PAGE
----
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Global is the new local: Pollution changes clouds, climate downstream

This video shows aerosol emission and transport from September 1, 2006 to April 10, 2007. Also included are locations, indicated by red and yellow dots, of wildfires and human-initiated burning as detected by the MODIS instrument on NASA's Terra and Aqua satellites. Credit: NASA Goddard Space Flight Center. Download the animation here.

The residents of Beijing and Delhi are not the only ones feeling the effects of Asian air pollution — an unwanted byproduct of coal-fired economic development. The continent's tainted air is known to cross the Pacific Ocean, adding to homegrown air-quality problems on the U.S. West Coast.

But unfortunately, pollution doesn't just pollute. Researchers at NASA's Jet Propulsion Laboratory and the California Institute of Technology, both in Pasadena, California, are looking at how Asian pollution is changing weather and climate around the globe.

Scientists call airborne particles of any sort — human-produced or natural — aerosols. The simplest effect of increasing aerosols is to increase clouds. To form clouds, airborne water vapor needs particles on which to condense. With more aerosols, there can be more or thicker clouds. In a warming world, that's good. Sunlight bounces off cloud tops into space without ever reaching Earth's surface, so we stay cooler under cloud cover.

But that simplest effect doesn't always happen. If there's no water vapor in the air — the air is dry — aerosols can't make clouds. Different types of aerosols have different effects, and the same aerosol can have different effects depending on how much is in the air and how high it is. Soot particles at certain altitudes can cause cloud droplets to evaporate, leaving nothing but haze. At other altitudes, soot can cause clouds to be deeper and taller, producing heavy thunderstorms or hailstorms. With so many possibilities, aerosols are one of the largest sources of uncertainty in predicting the extent of future climate change.

The experiments and result

During the last 30 years, clouds over the Pacific Ocean have grown deeper, and storms in the Northwest Pacific have become about 10 percent stronger. This is the same time frame as the economic boom in Asia. JPL researcher Jonathan Jiang and his postdoctoral fellow, Yuan Wang, designed a series of experiments to see if there was a connection between the two phenomena.

They used a numerical model that included weather factors such as temperature, precipitation and barometric pressure over the Pacific Ocean as well as aerosol transport — the movement of aerosols around the Earth. They did two sets of simulations. The first used aerosol concentrations thought to have existed before the Industrial Revolution. The other used current aerosol emissions. The difference between the two sets showed the effects of increased pollution on weather and climate.

"We found that pollution from China affects cloud development in the North Pacific and strengthens extratropical cyclones," said Wang. These large storms punctuate U.S. winters and springs about once a week, often producing heavy snow and intense cold.

GPM extratropical cyclone
An extra-tropical cyclone seen in the Pacific Ocean off the coast of Japan on March 10, 2014, by NASA's GPM Microwave Imager.

Wang explained that increased pollution makes more water condense onto aerosols in these storms. During condensation, energy is released in the form of heat. That heat adds to the roiling upward and downward airflows within a cloud so that it grows deeper and bigger.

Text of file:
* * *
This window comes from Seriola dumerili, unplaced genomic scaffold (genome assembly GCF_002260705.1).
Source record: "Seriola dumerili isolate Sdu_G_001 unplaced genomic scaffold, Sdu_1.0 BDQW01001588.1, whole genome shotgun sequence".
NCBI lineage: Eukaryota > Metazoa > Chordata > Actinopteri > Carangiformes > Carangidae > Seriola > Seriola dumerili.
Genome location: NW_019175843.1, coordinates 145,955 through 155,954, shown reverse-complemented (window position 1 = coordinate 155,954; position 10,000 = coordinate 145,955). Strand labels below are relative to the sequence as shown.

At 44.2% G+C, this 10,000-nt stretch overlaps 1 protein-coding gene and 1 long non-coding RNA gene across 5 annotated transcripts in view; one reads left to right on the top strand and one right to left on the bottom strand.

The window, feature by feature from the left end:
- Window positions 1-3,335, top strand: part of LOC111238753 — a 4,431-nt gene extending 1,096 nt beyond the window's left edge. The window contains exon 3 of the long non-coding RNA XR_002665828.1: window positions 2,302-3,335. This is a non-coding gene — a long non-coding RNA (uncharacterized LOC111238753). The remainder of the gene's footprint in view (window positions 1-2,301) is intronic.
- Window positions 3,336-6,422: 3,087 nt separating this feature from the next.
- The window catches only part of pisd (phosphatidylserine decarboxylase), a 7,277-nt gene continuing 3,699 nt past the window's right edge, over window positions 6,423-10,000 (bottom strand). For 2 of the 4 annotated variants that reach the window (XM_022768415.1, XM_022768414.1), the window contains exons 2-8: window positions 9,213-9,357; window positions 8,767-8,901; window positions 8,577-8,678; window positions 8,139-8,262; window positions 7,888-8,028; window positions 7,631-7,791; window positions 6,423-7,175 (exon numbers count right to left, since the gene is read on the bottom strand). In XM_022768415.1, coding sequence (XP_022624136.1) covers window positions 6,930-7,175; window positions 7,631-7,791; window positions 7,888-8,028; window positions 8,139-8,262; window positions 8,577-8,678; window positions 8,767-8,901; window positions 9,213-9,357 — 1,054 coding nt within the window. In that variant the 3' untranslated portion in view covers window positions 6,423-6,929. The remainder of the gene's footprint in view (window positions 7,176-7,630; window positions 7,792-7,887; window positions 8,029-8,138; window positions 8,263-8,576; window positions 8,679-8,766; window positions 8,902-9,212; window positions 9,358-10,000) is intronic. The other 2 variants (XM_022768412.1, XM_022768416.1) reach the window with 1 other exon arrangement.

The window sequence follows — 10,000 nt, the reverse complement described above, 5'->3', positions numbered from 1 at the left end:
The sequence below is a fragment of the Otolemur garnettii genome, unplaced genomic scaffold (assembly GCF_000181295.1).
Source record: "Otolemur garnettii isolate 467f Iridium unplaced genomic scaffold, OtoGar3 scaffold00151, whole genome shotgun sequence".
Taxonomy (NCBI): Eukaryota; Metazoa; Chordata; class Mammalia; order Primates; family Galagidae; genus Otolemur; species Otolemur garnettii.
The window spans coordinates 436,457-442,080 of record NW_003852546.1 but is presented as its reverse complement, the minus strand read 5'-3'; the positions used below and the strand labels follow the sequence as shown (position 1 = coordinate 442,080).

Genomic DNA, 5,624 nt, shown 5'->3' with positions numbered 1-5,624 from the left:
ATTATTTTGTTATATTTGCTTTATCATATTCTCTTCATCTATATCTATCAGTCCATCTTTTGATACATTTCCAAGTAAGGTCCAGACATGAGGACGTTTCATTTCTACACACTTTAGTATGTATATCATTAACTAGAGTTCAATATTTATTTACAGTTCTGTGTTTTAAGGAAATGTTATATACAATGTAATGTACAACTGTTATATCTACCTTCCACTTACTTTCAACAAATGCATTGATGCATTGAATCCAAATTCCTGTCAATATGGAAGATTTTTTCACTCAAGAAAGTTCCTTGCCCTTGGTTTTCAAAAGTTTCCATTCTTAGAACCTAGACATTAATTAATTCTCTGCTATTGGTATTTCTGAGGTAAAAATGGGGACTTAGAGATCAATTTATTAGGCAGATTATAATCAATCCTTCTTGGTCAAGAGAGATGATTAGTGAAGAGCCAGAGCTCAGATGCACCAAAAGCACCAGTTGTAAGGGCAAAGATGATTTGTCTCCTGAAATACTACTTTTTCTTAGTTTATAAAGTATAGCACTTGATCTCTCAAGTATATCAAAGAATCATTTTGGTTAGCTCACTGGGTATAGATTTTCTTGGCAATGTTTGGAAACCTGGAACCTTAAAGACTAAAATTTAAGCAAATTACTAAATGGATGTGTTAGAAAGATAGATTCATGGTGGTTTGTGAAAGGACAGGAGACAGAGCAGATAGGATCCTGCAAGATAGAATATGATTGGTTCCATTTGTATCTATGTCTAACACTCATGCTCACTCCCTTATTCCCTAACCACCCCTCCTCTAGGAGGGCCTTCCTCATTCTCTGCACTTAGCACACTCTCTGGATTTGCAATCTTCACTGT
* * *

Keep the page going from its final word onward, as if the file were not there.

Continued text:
"Large, convective weather systems play a very important role in Earth's atmospheric circulation," Jiang said, bringing tropical moisture up to the temperate latitudes. The storms form about once a week between 25 and 50 degrees north latitude and cross the Pacific from the southwest to the northeast, picking up Asia's pollutant outflow along the way.

Wang thinks the cold winter that the U.S. East endured in 2013 probably had something to do with these stronger extratropical cyclones. The intense storms could have affected the upper-atmosphere wind pattern, called the polar jet stream.

Jiang and Wang are now working on a new experiment to analyze how increased Asian emissions are affecting weather even farther afield than North America. Although their analysis is in a preliminary stage, it suggests that the aerosols are having a measurable effect on climatic conditions around the globe.

Conceptualizing Earth differently

How much these climate effects will increase in the coming decades is an open question. How much they can be reversed if emissions are reduced in Asia also remains unclear.

The researchers pointed out that their work should raise even more red flags about aerosol-based geoengineering solutions — interventions in the Earth system intended to counteract global warming. Some groups have suggested that we could inject sulfate aerosols into the stratosphere to block incoming sunlight, but Jiang and Wang found that sulfates are the most effective type of aerosol for deepening extratropical cyclones. Ongoing injections would bring more stormy winter weather globally and would likely change the climate in other ways we cannot yet foresee.

Jiang noted that Asian emissions have made him and some other climate researchers conceptualize Earth differently. "Before, we thought about the North-South contrast: the Northern Hemisphere has more land, the Southern Hemisphere has more ocean. That difference is important to global atmospheric circulation. Now, in addition to that, there's a West-East contrast. Europe and North America are reducing emissions; Asia is increasing them. That change also affects the global circulation and perturbs the climate."